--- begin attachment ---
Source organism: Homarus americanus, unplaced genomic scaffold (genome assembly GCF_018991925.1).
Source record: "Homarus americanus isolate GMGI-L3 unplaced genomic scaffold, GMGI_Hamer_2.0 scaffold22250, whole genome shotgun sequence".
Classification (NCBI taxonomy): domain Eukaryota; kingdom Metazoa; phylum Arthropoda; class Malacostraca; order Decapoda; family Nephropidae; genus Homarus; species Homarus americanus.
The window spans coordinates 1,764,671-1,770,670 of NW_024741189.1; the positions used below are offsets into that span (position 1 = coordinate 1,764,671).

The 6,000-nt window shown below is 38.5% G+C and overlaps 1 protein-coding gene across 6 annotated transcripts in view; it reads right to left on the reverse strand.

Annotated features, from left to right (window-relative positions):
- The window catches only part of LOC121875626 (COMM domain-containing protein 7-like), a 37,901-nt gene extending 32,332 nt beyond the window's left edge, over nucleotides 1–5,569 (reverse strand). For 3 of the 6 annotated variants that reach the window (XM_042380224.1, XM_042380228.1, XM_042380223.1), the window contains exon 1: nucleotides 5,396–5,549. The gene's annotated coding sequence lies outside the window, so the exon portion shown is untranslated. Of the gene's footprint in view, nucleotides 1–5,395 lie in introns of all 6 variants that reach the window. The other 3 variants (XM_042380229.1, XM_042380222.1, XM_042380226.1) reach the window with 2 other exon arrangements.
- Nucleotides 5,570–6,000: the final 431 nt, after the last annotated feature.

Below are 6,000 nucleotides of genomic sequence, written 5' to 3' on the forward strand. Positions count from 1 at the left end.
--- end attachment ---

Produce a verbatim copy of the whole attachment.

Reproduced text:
Source organism: Homarus americanus, unplaced genomic scaffold (genome assembly GCF_018991925.1).
Source record: "Homarus americanus isolate GMGI-L3 unplaced genomic scaffold, GMGI_Hamer_2.0 scaffold22250, whole genome shotgun sequence".
Classification (NCBI taxonomy): domain Eukaryota; kingdom Metazoa; phylum Arthropoda; class Malacostraca; order Decapoda; family Nephropidae; genus Homarus; species Homarus americanus.
The window spans coordinates 1,764,671-1,770,670 of NW_024741189.1; the positions used below are offsets into that span (position 1 = coordinate 1,764,671).

The 6,000-nt window shown below is 38.5% G+C and overlaps 1 protein-coding gene across 6 annotated transcripts in view; it reads right to left on the reverse strand.

Annotated features, from left to right (window-relative positions):
- The window catches only part of LOC121875626 (COMM domain-containing protein 7-like), a 37,901-nt gene extending 32,332 nt beyond the window's left edge, over nucleotides 1–5,569 (reverse strand). For 3 of the 6 annotated variants that reach the window (XM_042380224.1, XM_042380228.1, XM_042380223.1), the window contains exon 1: nucleotides 5,396–5,549. The gene's annotated coding sequence lies outside the window, so the exon portion shown is untranslated. Of the gene's footprint in view, nucleotides 1–5,395 lie in introns of all 6 variants that reach the window. The other 3 variants (XM_042380229.1, XM_042380222.1, XM_042380226.1) reach the window with 2 other exon arrangements.
- Nucleotides 5,570–6,000: the final 431 nt, after the last annotated feature.

Below are 6,000 nucleotides of genomic sequence, written 5' to 3' on the forward strand. Positions count from 1 at the left end.